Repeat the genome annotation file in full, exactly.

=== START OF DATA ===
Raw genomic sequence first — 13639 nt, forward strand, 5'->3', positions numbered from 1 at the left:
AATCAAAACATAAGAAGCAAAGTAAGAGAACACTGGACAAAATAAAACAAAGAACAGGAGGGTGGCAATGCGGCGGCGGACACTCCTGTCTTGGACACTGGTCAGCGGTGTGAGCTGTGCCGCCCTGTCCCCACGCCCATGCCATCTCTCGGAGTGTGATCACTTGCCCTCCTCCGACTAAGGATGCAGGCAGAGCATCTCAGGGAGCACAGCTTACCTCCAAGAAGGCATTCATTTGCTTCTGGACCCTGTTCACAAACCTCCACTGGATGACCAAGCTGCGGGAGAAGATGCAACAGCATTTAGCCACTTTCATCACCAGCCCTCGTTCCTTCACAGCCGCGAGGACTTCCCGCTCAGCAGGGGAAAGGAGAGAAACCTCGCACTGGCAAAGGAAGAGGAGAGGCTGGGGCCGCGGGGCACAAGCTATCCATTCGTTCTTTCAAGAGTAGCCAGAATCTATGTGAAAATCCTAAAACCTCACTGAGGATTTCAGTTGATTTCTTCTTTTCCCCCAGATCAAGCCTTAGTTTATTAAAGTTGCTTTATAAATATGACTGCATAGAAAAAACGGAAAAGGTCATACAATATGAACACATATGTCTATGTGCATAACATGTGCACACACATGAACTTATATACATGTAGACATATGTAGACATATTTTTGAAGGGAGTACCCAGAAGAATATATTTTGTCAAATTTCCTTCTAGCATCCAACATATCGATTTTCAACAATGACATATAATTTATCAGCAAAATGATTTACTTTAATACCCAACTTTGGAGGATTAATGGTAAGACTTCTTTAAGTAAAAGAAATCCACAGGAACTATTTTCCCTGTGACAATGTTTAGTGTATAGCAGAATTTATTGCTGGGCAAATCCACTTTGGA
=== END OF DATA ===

Raw genomic sequence first — 13639 nt, forward strand, 5'->3', positions numbered from 1 at the left:
AATCAAAACATAAGAAGCAAAGTAAGAGAACACTGGACAAAATAAAACAAAGAACAGGAGGGTGGCAATGCGGCGGCGGACACTCCTGTCTTGGACACTGGTCAGCGGTGTGAGCTGTGCCGCCCTGTCCCCACGCCCATGCCATCTCTCGGAGTGTGATCACTTGCCCTCCTCCGACTAAGGATGCAGGCAGAGCATCTCAGGGAGCACAGCTTACCTCCAAGAAGGCATTCATTTGCTTCTGGACCCTGTTCACAAACCTCCACTGGATGACCAAGCTGCGGGAGAAGATGCAACAGCATTTAGCCACTTTCATCACCAGCCCTCGTTCCTTCACAGCCGCGAGGACTTCCCGCTCAGCAGGGGAAAGGAGAGAAACCTCGCACTGGCAAAGGAAGAGGAGAGGCTGGGGCCGCGGGGCACAAGCTATCCATTCGTTCTTTCAAGAGTAGCCAGAATCTATGTGAAAATCCTAAAACCTCACTGAGGATTTCAGTTGATTTCTTCTTTTCCCCCAGATCAAGCCTTAGTTTATTAAAGTTGCTTTATAAATATGACTGCATAGAAAAAACGGAAAAGGTCATACAATATGAACACATATGTCTATGTGCATAACATGTGCACACACATGAACTTATATACATGTAGACATATGTAGACATATTTTTGAAGGGAGTACCCAGAAGAATATATTTTGTCAAATTTCCTTCTAGCATCCAACATATCGATTTTCAACAATGACATATAATTTATCAGCAAAATGATTTACTTTAATACCCAACTTTGGAGGATTAATGGTAAGACTTCTTTAAGTAAAAGAAATCCACAGGAACTATTTTCCCTGTGACAATGTTTAGTGTATAGCAGAATTTATTGCTGGGCAAATCCACTTTGGA